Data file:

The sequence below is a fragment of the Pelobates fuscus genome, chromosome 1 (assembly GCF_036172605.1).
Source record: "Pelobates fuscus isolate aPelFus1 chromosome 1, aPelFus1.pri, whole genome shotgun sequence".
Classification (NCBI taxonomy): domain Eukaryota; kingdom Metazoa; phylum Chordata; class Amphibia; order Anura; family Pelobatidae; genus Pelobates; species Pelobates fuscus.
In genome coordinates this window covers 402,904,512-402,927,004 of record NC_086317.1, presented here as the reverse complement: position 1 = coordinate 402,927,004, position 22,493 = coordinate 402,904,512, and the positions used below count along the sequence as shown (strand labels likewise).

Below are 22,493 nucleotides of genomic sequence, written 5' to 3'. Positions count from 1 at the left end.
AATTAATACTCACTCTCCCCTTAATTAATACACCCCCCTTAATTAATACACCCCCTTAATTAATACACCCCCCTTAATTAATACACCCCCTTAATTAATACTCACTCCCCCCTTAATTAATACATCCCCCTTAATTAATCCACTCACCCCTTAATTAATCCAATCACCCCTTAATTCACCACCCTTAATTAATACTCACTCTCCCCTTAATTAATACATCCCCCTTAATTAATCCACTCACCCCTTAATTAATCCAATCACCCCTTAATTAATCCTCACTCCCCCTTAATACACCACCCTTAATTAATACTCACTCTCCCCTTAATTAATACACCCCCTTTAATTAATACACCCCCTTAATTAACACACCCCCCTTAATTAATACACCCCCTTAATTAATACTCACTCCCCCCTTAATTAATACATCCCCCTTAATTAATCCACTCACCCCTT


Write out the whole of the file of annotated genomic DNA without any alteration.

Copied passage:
The sequence below is a fragment of the Pelobates fuscus genome, chromosome 1 (assembly GCF_036172605.1).
Source record: "Pelobates fuscus isolate aPelFus1 chromosome 1, aPelFus1.pri, whole genome shotgun sequence".
Classification (NCBI taxonomy): domain Eukaryota; kingdom Metazoa; phylum Chordata; class Amphibia; order Anura; family Pelobatidae; genus Pelobates; species Pelobates fuscus.
In genome coordinates this window covers 402,904,512-402,927,004 of record NC_086317.1, presented here as the reverse complement: position 1 = coordinate 402,927,004, position 22,493 = coordinate 402,904,512, and the positions used below count along the sequence as shown (strand labels likewise).

Below are 22,493 nucleotides of genomic sequence, written 5' to 3'. Positions count from 1 at the left end.
AATTAATACTCACTCTCCCCTTAATTAATACACCCCCCTTAATTAATACACCCCCTTAATTAATACACCCCCCTTAATTAATACACCCCCTTAATTAATACTCACTCCCCCCTTAATTAATACATCCCCCTTAATTAATCCACTCACCCCTTAATTAATCCAATCACCCCTTAATTCACCACCCTTAATTAATACTCACTCTCCCCTTAATTAATACATCCCCCTTAATTAATCCACTCACCCCTTAATTAATCCAATCACCCCTTAATTAATCCTCACTCCCCCTTAATACACCACCCTTAATTAATACTCACTCTCCCCTTAATTAATACACCCCCTTTAATTAATACACCCCCTTAATTAACACACCCCCCTTAATTAATACACCCCCTTAATTAATACTCACTCCCCCCTTAATTAATACATCCCCCTTAATTAATCCACTCACCCCTT